COVID-19 cases increase in Madison County

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Jun. 15—ANDERSON — The number of COVID-19 cases in Madison County has been increasing over the past few weeks, according to Stephenie Mellinger, administrator of the Madison County Health Department.

Mellinger said Wednesday the Health Department is seeing 25 to 30 COVID-19 cases on a daily basis.

"When it went to 30 cases a day two weeks ago, I was surprised," she said. "At one point we were down to five or six cases per day."

Mellinger told Board of Health members that the two local hospitals are still seeing one or two patients with COVID on a daily basis, with those cases being reported as mild.

Dr. Stephen Wright, county medical officer, said he is predicting another outbreak of COVID-19 cases this fall.

Mellinger agreed there could be an increase in cases when the local school systems start the 2022-2023 school year.

The Health Department is administering 25 to 30 COVID-19 vaccinations on a daily basis.

The Center for Disease Control continues to list Madison County as low for community spread of COVID-19.

Wright said people over the age of 50 should get a second booster shot, which is recommended for anyone over the age of 18 with health issues.

In May, the county was averaging 19 cases per day as compared to an average of five cases earlier in that month.

The Health Department will stop testing for COVID-19 on June 30, but Mellinger said the department has a number of home testing kits that are available at the Health Department office.

Vaccinations are given on weekdays from 8 a.m. to 4 p.m. and from 8 a.m. to 6:30 p.m. on Tuesday.

Mellinger said the Health Department will begin offering vaccinations on one Saturday per month starting in August.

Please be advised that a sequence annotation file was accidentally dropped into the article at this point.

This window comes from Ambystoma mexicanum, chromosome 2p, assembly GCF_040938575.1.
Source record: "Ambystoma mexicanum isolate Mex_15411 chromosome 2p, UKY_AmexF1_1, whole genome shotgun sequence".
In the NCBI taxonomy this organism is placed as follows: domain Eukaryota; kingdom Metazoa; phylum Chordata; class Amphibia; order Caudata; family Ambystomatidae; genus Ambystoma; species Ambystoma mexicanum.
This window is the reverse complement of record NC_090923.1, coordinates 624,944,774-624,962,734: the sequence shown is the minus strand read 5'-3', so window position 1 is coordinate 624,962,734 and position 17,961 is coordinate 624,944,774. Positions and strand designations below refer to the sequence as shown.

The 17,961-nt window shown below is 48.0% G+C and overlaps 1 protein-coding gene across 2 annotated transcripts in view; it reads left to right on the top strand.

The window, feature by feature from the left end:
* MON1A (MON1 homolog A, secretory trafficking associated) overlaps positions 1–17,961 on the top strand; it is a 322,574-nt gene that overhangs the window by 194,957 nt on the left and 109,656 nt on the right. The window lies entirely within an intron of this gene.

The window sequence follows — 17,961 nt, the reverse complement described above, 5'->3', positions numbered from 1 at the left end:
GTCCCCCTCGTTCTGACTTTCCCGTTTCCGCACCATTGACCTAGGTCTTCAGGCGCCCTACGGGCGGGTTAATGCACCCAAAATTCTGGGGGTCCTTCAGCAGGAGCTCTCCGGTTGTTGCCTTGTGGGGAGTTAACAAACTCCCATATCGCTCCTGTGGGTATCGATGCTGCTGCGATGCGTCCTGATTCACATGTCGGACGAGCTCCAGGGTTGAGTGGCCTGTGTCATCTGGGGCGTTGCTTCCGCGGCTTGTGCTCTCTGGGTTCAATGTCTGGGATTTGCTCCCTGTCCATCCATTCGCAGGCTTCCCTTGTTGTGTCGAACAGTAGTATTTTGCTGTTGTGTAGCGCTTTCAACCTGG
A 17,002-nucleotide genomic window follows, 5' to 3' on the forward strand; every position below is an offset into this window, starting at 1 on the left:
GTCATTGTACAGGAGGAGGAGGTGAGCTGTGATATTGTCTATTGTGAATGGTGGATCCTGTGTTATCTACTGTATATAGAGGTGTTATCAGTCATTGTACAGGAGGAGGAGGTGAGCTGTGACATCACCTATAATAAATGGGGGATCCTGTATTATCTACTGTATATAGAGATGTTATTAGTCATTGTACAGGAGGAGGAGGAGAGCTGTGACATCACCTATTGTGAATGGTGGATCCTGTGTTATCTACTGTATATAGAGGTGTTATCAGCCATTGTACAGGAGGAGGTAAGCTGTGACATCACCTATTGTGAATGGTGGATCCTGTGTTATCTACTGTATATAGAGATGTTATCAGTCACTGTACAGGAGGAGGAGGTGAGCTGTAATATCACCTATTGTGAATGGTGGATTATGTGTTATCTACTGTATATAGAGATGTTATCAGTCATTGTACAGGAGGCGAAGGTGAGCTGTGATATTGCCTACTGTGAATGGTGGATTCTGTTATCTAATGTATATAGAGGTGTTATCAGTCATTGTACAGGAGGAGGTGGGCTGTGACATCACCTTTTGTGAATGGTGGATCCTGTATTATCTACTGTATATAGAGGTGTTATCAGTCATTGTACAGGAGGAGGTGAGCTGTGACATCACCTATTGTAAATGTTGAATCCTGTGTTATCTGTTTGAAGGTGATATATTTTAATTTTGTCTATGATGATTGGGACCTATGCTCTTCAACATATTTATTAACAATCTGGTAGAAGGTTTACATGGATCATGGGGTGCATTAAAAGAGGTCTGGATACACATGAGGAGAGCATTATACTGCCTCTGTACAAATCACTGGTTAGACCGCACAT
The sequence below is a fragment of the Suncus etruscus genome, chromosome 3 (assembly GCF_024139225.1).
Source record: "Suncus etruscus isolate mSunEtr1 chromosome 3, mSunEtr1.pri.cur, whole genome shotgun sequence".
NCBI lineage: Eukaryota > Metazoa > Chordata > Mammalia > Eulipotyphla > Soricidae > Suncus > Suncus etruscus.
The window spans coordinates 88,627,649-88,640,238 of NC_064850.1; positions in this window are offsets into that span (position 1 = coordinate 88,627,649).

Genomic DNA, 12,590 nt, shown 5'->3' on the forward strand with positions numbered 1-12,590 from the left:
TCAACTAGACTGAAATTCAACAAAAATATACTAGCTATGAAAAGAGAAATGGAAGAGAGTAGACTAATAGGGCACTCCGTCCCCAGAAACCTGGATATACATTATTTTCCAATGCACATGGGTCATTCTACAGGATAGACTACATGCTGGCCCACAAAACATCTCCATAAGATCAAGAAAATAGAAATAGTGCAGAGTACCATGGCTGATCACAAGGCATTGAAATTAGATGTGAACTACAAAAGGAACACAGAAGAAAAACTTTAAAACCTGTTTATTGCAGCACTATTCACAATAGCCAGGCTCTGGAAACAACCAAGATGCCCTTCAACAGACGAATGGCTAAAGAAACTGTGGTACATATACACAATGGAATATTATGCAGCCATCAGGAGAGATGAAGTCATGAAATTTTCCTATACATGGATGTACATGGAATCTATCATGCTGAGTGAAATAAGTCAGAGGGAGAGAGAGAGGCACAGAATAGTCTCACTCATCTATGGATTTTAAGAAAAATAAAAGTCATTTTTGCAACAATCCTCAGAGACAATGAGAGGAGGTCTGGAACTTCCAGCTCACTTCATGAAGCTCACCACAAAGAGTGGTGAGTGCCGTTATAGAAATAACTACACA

The current recommendations are to stay up to date with vaccines, test if symptomatic and wear a mask if symptomatic and you have tested positive.

The Health Department will no longer provide testing after June 30, but there are approximately 10,000 home rapid test kits available free of charge from 8 a.m. to 4 p.m. on weekdays.

The Health Department still has COVID vaccines — Pfizer and Moderna — and COVID vaccination will continue indefinitely, by appointment or walk-in.

First boosters are recommended for anyone between the ages of 5 and 17 (Pfizer, five months after completing the series) and anyone over 18 (Pfizer, Moderna, four months after completing the series, and for those who received J&J, two months after the one-dose).

Further recommendations include frequent hand washing; staying home if ill; staying home for five days following a positive COVID test and following the onset of symptoms; and wearing a mask for six to 10 days when returning to work.

Follow Ken de la Bastide on Twitter @KendelaBastide, or call 765-640-4863.